Gold OA almost always includes an HTML version as well as a PDF. And if anything is missing, it is the PDF. Green OA, on the other hand, more often than not offers just the PDF, and not a machine-readable HTML or XML version. Both are, of course, fine for the traditional form of knowledge intake, via the eye, by reading the articles. But they are not both suitable for computer-assisted intake, via machine-reading and text-mining. That is not easily possible, in practice, with PDFs, and not at all with bitmap PDFs (at least not without cumbersome procedures involving prints and optical character recognition, or OCR scanning).
Not having machine-readable access may not be a problem for everyone, but in disciplines where there is a growing over-abundance of new papers, traditional human reading is not an option if one wants to stay truly up-to-date. In areas such as the ‘-omics’ (genomics, proteomics, metabolomics), but not only in those, the ability to perform text-mining is of crucial importance.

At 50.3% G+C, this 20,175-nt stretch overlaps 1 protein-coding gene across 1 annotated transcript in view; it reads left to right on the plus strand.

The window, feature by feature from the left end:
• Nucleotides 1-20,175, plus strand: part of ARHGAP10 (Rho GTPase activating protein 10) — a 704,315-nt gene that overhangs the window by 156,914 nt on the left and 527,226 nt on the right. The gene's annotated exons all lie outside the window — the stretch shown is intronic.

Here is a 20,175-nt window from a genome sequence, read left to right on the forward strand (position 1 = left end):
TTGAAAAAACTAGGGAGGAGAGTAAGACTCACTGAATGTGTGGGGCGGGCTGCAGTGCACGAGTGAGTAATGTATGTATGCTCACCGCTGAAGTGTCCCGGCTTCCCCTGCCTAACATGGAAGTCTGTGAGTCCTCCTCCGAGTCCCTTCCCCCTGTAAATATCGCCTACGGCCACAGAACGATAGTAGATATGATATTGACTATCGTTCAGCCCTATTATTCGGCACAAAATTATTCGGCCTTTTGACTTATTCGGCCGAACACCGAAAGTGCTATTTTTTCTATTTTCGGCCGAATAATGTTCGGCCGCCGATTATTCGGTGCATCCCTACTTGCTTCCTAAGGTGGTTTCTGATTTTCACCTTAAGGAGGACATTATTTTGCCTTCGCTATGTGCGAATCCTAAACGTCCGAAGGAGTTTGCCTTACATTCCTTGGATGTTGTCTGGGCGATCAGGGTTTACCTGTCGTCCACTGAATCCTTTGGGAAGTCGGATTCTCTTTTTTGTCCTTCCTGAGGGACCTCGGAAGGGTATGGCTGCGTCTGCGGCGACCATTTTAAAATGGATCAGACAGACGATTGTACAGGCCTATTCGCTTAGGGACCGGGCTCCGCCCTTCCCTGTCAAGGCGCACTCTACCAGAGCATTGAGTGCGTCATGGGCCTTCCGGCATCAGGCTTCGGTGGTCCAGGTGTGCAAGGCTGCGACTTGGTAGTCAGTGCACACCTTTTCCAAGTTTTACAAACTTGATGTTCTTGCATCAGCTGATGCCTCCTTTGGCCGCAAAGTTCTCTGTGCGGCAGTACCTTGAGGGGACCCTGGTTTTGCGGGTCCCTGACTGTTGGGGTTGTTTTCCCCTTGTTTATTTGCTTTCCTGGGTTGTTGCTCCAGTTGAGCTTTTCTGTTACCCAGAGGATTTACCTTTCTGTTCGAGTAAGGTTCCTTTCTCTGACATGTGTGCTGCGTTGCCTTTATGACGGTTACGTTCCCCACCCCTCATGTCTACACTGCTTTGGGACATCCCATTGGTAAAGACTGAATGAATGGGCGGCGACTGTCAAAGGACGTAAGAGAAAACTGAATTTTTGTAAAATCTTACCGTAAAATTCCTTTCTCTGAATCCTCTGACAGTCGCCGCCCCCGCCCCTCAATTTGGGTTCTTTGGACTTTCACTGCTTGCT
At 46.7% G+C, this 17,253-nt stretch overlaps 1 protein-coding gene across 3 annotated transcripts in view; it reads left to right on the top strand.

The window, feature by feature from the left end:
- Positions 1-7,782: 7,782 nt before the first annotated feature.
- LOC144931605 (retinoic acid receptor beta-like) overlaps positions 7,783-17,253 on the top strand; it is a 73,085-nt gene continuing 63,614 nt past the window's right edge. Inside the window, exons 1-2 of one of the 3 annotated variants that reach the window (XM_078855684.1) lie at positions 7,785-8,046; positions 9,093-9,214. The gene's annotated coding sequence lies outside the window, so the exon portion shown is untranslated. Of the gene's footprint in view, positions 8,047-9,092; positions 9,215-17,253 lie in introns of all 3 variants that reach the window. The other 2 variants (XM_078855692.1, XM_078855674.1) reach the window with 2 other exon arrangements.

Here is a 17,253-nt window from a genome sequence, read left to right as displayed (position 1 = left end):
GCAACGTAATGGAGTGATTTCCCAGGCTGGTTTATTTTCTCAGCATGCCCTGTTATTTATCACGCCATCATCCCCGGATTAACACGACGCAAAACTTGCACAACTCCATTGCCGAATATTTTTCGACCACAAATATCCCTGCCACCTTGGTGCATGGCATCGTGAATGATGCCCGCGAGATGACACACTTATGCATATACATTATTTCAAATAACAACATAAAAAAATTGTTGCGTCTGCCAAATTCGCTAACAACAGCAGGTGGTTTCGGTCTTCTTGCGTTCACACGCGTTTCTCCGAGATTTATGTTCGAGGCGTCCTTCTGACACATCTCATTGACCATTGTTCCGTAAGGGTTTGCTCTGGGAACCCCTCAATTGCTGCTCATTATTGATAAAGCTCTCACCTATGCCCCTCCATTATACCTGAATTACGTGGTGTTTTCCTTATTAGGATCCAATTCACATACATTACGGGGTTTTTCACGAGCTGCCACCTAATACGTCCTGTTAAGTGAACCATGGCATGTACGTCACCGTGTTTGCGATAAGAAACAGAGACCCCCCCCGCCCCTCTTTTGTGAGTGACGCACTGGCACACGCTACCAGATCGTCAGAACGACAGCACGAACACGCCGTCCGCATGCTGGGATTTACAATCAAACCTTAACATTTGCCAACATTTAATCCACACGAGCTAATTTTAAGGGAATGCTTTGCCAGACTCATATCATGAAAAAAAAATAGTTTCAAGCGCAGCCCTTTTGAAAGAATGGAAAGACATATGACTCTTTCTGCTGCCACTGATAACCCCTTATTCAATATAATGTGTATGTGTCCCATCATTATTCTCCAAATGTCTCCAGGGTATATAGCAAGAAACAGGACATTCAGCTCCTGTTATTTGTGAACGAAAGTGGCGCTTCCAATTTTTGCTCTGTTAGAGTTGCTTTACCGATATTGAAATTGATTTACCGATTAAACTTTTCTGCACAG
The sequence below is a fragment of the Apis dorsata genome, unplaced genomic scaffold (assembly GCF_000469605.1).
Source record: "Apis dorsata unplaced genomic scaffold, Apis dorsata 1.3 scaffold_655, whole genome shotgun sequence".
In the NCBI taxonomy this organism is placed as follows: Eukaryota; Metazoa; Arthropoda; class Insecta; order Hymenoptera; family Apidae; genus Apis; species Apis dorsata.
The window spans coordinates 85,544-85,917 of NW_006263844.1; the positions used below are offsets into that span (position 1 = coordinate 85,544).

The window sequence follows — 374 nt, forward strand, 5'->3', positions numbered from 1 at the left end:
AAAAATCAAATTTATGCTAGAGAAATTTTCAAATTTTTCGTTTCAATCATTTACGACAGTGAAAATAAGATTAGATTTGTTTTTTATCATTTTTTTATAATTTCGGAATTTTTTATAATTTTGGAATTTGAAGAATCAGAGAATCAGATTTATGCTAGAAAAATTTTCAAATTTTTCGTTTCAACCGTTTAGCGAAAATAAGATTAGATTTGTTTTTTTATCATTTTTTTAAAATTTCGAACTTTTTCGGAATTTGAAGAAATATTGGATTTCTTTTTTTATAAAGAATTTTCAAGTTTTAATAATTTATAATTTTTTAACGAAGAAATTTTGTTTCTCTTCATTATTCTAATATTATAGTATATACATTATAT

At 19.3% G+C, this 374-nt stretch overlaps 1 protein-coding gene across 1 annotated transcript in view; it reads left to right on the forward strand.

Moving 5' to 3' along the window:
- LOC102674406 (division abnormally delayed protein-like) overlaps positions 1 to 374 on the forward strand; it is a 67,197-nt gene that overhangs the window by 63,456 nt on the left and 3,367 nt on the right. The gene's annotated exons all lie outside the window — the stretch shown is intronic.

There is no reason in principle that a machine-readable version of one’s paper is not deposited in one’s repository, and advocates of ‘only green OA’, ‘primarily green OA’, or ‘green OA first’, ought to encourage HTML deposits. They are readable by machine and human eye alike, and therefore vastly superior for the purpose of knowledge sharing.
OA to PDFs may be better than non-OA, and that of course remains the case. But relying on OA PDFs for knowledge sharing and dissemination is not dissimilar to ‘preparing for the previous war’.